ORD is the IATA code for Chicago O’Hare International Airport, which is derived from the airport’s former name, Orchard Douglas airport.
The airport originated as an airfield attached to the Douglas Aircraft Co manufacturing facility during World War II, in an area northeast of Chicago called Orchard Place, at which time it was known as Douglas Field. After Douglas vacated the site at the end of the war, it was variously known as Douglas Airport, Orchard Field, Orchard Depot, and, particularly by the military who used the base, Orchard Place Airport.
Having taken ownership of the airfield, in 1949 the City of Chicago renamed the facility O’Hare Field, Chicago International Airport, to honor Edward “Butch” O’Hare, the US Navy’s first Medal of Honor recipient in World War II, who was killed in action in 1943, and lived in Chicago before entering service.
The Chicago stop for Van Galder-operated Megabus services to and from Madison, Wisconsin is located outside the Union Station entrance on South Canal Street, just north of West Jackson Boulevard. Check your reservation carefully as these services are indicated by a reservation number containing the letters CVG.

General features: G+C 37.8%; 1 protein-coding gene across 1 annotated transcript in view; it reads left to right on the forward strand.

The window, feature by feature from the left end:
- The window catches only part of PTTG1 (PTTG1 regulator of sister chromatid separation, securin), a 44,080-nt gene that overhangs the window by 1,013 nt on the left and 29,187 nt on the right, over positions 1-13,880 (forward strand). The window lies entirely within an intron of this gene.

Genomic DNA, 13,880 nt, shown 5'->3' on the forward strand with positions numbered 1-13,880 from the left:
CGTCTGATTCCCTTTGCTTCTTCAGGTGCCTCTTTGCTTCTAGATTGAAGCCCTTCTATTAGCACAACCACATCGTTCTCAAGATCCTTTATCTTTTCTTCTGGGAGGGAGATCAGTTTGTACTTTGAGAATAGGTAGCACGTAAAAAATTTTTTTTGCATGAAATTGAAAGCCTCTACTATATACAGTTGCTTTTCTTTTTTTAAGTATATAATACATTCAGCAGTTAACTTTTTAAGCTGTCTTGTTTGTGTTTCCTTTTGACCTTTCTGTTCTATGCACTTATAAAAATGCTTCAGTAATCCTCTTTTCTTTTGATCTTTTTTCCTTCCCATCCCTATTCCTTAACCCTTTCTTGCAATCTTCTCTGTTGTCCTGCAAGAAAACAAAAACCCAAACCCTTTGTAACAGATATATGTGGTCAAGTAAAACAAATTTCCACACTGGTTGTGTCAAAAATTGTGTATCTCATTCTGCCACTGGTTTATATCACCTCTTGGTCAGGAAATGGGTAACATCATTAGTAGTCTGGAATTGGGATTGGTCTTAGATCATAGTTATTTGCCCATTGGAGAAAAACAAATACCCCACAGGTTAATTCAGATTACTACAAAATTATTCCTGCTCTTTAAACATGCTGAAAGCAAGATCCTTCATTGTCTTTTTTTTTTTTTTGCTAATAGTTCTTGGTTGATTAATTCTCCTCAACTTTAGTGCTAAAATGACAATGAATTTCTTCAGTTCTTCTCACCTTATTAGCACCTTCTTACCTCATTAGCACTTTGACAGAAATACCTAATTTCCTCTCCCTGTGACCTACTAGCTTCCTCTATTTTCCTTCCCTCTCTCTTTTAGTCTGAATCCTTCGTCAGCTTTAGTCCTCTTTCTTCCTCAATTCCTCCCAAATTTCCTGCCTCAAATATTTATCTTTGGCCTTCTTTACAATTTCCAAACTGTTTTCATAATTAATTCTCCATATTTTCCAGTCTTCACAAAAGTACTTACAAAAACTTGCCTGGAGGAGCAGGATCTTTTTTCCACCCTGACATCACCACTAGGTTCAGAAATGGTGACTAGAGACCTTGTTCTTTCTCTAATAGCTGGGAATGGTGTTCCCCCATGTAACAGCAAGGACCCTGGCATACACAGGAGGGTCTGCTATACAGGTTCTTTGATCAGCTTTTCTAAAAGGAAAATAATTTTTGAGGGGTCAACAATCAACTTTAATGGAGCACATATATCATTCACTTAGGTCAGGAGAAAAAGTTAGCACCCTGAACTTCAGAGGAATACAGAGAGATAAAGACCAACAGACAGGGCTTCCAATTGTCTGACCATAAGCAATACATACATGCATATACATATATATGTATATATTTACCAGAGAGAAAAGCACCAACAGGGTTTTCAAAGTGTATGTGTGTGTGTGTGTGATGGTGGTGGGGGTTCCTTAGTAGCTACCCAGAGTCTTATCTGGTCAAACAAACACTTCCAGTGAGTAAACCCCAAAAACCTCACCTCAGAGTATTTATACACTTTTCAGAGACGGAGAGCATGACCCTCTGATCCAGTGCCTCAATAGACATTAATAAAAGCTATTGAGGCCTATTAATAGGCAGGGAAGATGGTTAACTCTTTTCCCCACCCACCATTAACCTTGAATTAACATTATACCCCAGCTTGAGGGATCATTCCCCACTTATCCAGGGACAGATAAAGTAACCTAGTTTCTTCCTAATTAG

The Megabus stop for all other arrivals and departures in Chicago (including services operated by Windstar Lines) is on West Polk Street between South Clinton Street and South Canal Street.
The Megabus stop for all arrivals and departures in Chicago operated by Megabus or Windstar Lines is on West Polk Street between South Clinton Street and South Canal Street.
However, check your reservation carefully as the stop for Megabus services operated by Van Galder to and from Madison, Wisconsin (reservation numbers containing the letters CVG) is located outside the Union Station entrance on South Canal Street, just north of West Jackson Boulevard.
Chicago’s Sears Tower was renamed Willis Tower in 2009 as part of a lease agreement with a key tenant, global insurance broker Willis Group.
The Sears Tower name was officially used between 1973 and 2009, despite the naming rights expiring in 2003, and continues to be widely used colloquially.